Violence perpetrated by and against men and boys is a major public health problem. Although individual men’s use of violence differs, engagement of all men and boys in action to prevent violence against women and girls is essential. This article discusses why this engagement approach is theoretically important and how prevention interventions have developed from treating men simply as perpetrators of violence against women and girls or as allies of women in its prevention, to approaches that seek to transform the relations, social norms, and systems that sustain gender inequality and violence. The article reviews evidence of intervention effectiveness in the reduction of violence or its risk factors, features commonly seen in more effective interventions, and how strong evidence-based interventions can be developed with more robust use of theory. Future interventions should emphasise work with both men and boys and women and girls to change social norms on gender relations, and need to appropriately accommodate the differences between men and women in the design of programmes.
The purpose of the paper is to identify areas in South Africa where social-economic disparity exists using 2011 census data. Different indices are used to measure spatial disparity with the aim of finding the most appropriate approach for measuring disparities under different circumstances. The following measures were used in the study: the multidimensional composite index of deprivation; range ratio; relative mean deviation; standard deviation of logarithms; Gini coefficient; Kuznets ratio; Theil inequality index, mean logarithmic deviation, and the Atkinson index. In the study settlements are either regarded as individual settlements or contiguous settlements as delimited at the main place level in the census. Due to the fragmenting impact of apartheid on the South African society, different measures tend to be the most appropriate in different parts of the country. This implies that different policy interventions are needed to address area-specific challenges.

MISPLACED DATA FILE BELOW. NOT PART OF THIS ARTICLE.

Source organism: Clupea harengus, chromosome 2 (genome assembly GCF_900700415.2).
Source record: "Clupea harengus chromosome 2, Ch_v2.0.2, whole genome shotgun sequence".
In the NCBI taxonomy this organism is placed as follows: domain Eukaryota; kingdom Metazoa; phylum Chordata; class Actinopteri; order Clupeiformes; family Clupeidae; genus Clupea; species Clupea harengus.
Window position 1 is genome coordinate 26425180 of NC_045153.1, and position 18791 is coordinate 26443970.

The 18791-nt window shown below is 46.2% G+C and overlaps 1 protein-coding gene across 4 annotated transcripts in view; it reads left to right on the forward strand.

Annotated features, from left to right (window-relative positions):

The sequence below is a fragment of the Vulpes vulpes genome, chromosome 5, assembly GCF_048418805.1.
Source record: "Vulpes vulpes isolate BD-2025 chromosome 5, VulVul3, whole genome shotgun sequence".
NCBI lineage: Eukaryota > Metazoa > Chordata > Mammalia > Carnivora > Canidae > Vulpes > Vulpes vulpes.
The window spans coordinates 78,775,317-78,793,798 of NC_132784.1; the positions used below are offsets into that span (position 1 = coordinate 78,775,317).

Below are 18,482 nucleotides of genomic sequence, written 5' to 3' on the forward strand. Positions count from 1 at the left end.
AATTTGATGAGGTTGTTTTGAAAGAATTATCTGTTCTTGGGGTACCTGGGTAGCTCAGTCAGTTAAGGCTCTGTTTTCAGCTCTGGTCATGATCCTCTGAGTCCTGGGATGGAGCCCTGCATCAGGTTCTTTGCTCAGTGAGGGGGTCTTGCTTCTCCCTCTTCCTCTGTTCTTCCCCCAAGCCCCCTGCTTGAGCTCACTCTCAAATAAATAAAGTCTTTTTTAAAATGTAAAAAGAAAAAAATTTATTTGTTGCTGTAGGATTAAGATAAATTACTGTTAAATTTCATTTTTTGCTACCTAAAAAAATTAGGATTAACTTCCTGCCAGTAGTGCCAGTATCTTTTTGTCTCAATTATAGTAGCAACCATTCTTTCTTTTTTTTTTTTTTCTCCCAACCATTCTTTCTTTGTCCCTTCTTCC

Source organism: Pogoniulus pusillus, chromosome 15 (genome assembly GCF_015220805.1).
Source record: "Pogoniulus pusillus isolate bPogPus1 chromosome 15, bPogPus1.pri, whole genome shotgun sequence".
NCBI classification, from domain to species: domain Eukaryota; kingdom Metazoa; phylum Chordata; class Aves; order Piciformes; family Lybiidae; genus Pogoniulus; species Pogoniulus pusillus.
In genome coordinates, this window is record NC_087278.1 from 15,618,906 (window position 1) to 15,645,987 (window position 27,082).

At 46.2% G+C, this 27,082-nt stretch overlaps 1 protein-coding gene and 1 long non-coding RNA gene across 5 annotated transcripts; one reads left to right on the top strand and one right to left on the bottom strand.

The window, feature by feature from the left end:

Stigma and discrimination against people with mental illness remain barriers to help seeking and full recovery for people in need of mental health services. Yet there is scarce research investigating the experiences of psychiatric stigma on mental health service users in low- and
middle-income countries (LMICs). The aim of this study was therefore to explore the experiences of psychiatric stigma by service users in order to inform interventions to reduce such stigma and discrimination in one LMIC, namely South Africa.
Psychiatric stigma was found to be perpetuated by family members, friends, employers, community members and health care providers. Causes of psychiatric stigma identified included misconceptions about mental illness often leading to delays in help-seeking.
Experiencing psychiatric stigma was reported to worsen the health of service users and impede their capacity to lead and recover a normal life.
Media campaigns and interventions to reduce stigma should be designed to address specific stigmatizing behaviours among specific segments of the population. Counselling of families, caregivers and service users should include how to deal with experienced and internalized stigma.
In many African countries, the ladder of opportunity has become much harder to climb. Large disparities in access to health and education services, land and other productive assets between the richest and the poorest households persist. Wealth inequalities are transmitted across generations and are present across locations, trapping large pockets of society in poverty and exclusion. Angola, Botswana, Comoros, Lesotho, Namibia, South Africa and Swaziland count among the continent’s top ten most unequal countries. Slow progress in addressing poverty and inequality and the very nature of economic growth on the continent have created a vicious circle whereby inequality and slowdown in economic growth are mutually reinforcing.